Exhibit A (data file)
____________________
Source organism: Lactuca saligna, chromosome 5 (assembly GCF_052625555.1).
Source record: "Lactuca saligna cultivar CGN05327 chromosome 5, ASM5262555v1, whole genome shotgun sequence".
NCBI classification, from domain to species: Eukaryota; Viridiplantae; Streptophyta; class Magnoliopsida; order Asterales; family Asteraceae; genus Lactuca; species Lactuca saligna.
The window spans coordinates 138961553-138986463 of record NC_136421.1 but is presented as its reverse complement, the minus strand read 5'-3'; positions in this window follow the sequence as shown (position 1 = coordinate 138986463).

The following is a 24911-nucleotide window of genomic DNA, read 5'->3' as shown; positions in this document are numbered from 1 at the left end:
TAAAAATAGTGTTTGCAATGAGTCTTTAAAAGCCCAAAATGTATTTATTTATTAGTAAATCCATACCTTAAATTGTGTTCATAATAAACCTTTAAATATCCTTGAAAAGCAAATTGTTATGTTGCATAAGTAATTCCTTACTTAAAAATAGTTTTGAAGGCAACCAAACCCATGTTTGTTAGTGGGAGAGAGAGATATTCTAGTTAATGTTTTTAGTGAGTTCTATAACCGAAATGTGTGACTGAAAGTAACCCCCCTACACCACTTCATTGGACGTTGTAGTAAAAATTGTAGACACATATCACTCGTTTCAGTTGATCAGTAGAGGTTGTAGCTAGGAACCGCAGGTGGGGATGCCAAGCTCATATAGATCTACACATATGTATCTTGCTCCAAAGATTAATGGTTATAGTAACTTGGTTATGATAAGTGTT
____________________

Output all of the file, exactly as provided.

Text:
Source organism: Lactuca saligna, chromosome 5 (assembly GCF_052625555.1).
Source record: "Lactuca saligna cultivar CGN05327 chromosome 5, ASM5262555v1, whole genome shotgun sequence".
NCBI classification, from domain to species: Eukaryota; Viridiplantae; Streptophyta; class Magnoliopsida; order Asterales; family Asteraceae; genus Lactuca; species Lactuca saligna.
The window spans coordinates 138961553-138986463 of record NC_136421.1 but is presented as its reverse complement, the minus strand read 5'-3'; positions in this window follow the sequence as shown (position 1 = coordinate 138986463).

The following is a 24911-nucleotide window of genomic DNA, read 5'->3' as shown; positions in this document are numbered from 1 at the left end:
TAAAAATAGTGTTTGCAATGAGTCTTTAAAAGCCCAAAATGTATTTATTTATTAGTAAATCCATACCTTAAATTGTGTTCATAATAAACCTTTAAATATCCTTGAAAAGCAAATTGTTATGTTGCATAAGTAATTCCTTACTTAAAAATAGTTTTGAAGGCAACCAAACCCATGTTTGTTAGTGGGAGAGAGAGATATTCTAGTTAATGTTTTTAGTGAGTTCTATAACCGAAATGTGTGACTGAAAGTAACCCCCCTACACCACTTCATTGGACGTTGTAGTAAAAATTGTAGACACATATCACTCGTTTCAGTTGATCAGTAGAGGTTGTAGCTAGGAACCGCAGGTGGGGATGCCAAGCTCATATAGATCTACACATATGTATCTTGCTCCAAAGATTAATGGTTATAGTAACTTGGTTATGATAAGTGTT